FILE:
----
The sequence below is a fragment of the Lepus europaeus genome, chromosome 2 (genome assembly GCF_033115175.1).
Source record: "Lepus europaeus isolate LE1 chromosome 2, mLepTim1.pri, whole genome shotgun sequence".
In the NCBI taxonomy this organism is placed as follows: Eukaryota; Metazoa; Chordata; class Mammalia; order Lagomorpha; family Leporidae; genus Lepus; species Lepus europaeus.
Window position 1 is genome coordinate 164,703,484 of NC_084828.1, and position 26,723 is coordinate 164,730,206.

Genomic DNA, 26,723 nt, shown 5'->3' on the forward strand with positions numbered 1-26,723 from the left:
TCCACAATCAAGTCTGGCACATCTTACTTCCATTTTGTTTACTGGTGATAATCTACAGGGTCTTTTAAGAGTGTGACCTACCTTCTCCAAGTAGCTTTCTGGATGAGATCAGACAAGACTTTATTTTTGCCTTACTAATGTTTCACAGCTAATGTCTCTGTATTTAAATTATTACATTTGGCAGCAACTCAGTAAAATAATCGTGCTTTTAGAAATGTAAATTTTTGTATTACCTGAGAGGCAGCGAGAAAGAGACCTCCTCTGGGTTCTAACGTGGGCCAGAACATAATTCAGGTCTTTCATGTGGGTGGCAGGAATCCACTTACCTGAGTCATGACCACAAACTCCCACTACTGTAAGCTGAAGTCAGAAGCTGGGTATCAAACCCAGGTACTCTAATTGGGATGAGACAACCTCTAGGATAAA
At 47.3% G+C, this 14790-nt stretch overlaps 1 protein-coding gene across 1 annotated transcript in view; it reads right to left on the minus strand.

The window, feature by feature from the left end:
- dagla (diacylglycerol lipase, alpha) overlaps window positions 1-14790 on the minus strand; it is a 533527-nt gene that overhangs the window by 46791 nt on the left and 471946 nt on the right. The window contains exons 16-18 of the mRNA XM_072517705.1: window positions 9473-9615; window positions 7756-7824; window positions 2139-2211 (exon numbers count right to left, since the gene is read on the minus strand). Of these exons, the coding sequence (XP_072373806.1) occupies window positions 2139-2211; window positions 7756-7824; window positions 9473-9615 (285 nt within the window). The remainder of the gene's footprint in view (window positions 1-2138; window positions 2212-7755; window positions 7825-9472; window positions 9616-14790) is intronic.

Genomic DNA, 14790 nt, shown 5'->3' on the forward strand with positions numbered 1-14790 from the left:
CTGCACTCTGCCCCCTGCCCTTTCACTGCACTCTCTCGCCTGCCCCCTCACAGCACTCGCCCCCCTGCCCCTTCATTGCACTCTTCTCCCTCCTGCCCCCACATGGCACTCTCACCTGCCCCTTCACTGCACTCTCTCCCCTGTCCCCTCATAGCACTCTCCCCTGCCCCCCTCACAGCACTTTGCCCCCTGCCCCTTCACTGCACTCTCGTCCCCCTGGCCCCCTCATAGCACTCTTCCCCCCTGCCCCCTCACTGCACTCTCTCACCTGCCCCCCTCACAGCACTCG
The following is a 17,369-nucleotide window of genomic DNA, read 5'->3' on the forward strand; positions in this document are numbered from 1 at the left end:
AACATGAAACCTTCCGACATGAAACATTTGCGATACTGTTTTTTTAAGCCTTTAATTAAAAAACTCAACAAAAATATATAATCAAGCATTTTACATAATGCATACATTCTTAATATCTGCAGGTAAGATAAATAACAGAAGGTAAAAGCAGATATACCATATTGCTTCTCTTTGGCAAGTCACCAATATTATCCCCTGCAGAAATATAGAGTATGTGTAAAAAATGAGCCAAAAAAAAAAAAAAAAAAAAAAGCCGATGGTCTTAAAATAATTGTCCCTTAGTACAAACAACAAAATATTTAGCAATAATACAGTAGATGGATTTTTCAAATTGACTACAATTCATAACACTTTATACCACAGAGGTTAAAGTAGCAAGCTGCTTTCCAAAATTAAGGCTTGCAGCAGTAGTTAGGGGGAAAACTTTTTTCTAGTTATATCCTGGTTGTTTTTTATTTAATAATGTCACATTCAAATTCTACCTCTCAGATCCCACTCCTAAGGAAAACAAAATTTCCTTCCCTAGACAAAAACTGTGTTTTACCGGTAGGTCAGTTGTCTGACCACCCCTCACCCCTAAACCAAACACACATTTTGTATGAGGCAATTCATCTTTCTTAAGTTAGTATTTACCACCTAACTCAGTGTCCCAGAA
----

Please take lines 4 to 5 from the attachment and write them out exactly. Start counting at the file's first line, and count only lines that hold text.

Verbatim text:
Window position 1 is genome coordinate 164,703,484 of NC_084828.1, and position 26,723 is coordinate 164,730,206.

Genomic DNA, 26,723 nt, shown 5'->3' on the forward strand with positions numbered 1-26,723 from the left: